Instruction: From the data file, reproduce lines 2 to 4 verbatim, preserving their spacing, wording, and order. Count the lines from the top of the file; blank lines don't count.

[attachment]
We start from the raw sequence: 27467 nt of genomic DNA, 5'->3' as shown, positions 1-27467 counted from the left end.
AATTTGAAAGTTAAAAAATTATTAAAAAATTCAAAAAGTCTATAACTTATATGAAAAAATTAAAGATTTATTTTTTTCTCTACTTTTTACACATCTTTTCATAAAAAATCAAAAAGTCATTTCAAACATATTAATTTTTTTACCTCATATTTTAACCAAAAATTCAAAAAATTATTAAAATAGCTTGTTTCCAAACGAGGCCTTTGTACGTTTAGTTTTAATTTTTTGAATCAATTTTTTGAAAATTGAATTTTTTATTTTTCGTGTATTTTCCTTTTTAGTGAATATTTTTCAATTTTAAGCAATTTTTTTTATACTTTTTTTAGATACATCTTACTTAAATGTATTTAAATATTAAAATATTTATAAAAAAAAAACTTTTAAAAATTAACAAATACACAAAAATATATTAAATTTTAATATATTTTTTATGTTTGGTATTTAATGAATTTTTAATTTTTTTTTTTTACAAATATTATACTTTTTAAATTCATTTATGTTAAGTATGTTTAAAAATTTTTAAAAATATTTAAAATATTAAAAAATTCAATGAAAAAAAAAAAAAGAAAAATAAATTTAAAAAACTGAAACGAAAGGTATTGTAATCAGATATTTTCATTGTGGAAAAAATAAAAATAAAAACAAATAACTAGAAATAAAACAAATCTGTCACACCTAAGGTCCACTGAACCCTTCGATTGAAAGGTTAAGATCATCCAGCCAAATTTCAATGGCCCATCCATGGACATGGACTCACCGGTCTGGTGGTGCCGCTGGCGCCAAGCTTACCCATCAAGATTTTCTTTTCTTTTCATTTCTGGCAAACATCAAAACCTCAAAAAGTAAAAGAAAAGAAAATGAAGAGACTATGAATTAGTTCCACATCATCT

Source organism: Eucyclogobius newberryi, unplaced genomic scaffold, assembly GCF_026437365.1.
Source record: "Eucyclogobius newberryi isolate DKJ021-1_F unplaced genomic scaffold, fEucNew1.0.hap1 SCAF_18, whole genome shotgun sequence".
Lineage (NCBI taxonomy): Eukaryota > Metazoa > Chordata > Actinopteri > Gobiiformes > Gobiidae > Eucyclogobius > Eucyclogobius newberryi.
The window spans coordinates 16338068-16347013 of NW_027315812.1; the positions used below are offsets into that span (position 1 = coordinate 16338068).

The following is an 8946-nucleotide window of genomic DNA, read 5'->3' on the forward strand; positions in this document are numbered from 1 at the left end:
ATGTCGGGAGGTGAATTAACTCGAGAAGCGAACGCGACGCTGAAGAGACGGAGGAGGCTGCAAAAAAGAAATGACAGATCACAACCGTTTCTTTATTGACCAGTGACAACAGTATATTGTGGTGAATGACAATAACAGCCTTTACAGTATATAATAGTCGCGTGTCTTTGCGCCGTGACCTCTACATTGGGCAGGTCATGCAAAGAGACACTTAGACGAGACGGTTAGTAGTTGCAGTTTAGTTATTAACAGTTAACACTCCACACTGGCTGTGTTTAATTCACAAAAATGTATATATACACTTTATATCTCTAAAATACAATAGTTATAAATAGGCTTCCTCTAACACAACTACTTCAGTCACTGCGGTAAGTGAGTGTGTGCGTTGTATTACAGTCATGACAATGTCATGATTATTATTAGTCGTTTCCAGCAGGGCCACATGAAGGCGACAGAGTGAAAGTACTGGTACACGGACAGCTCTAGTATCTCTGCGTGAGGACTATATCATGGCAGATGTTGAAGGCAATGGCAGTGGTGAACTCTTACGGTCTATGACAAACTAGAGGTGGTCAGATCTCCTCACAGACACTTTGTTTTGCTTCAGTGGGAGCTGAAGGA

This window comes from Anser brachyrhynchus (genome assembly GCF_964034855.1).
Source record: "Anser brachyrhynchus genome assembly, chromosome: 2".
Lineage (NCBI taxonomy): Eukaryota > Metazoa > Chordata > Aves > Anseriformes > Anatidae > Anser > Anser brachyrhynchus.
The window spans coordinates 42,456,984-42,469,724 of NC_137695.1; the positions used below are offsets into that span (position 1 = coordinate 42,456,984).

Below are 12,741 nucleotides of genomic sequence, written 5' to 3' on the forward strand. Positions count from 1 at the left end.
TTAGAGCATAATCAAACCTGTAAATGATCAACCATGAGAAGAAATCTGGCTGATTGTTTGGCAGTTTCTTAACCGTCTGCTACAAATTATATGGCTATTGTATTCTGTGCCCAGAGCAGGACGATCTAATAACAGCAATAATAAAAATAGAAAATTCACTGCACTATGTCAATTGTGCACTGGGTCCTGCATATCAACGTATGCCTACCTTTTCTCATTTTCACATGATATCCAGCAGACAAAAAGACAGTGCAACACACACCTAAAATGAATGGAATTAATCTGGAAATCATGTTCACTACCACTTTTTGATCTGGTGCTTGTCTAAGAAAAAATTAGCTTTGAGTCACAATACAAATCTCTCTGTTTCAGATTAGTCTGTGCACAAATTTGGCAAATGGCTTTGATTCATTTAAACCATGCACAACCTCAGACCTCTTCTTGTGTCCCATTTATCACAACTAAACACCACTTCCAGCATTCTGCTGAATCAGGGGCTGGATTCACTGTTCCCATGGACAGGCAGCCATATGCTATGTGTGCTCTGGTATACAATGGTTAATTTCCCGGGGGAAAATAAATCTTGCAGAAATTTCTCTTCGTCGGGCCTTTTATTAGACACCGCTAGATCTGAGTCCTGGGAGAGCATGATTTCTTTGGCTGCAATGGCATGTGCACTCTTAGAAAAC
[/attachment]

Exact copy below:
AATTTGAAAGTTAAAAAATTATTAAAAAATTCAAAAAGTCTATAACTTATATGAAAAAATTAAAGATTTATTTTTTTCTCTACTTTTTACACATCTTTTCATAAAAAATCAAAAAGTCATTTCAAACATATTAATTTTTTTACCTCATATTTTAACCAAAAATTCAAAAAATTATTAAAATAGCTTGTTTCCAAACGAGGCCTTTGTACGTTTAGTTTTAATTTTTTGAATCAATTTTTTGAAAATTGAATTTTTTATTTTTCGTGTATTTTCCTTTTTAGTGAATATTTTTCAATTTTAAGCAATTTTTTTTATACTTTTTTTAGATACATCTTACTTAAATGTATTTAAATATTAAAATATTTATAAAAAAAAAACTTTTAAAAATTAACAAATACACAAAAATATATTAAATTTTAATATATTTTTTATGTTTGGTATTTAATGAATTTTTAATTTTTTTTTTTTACAAATATTATACTTTTTAAATTCATTTATGTTAAGTATGTTTAAAAATTTTTAAAAATATTTAAAATATTAAAAAATTCAATGAAAAAAAAAAAAAGAAAAATAAATTTAAAAAACTGAAACGAAAGGTATTGTAATCAGATATTTTCATTGTGGAAAAAATAAAAATAAAAACAAATAACTAGAAATAAAACAAATCTGTCACACCTAAGGTCCACTGAACCCTTCGATTGAAAGGTTAAGATCATCCAGCCAAATTTCAATGGCCCATCCATGGACATGGACTCACCGGTCTGGTGGTGCCGCTGGCGCCAAGCTTACCCATCAAGATTTTCTTTTCTTTTCATTTCTGGCAAACATCAAAACCTCAAAAAGTAAAAGAAAAGAAAATGAAGAGACTATGAATTAGTTCCACATCATCT

Source organism: Eucyclogobius newberryi, unplaced genomic scaffold, assembly GCF_026437365.1.
Source record: "Eucyclogobius newberryi isolate DKJ021-1_F unplaced genomic scaffold, fEucNew1.0.hap1 SCAF_18, whole genome shotgun sequence".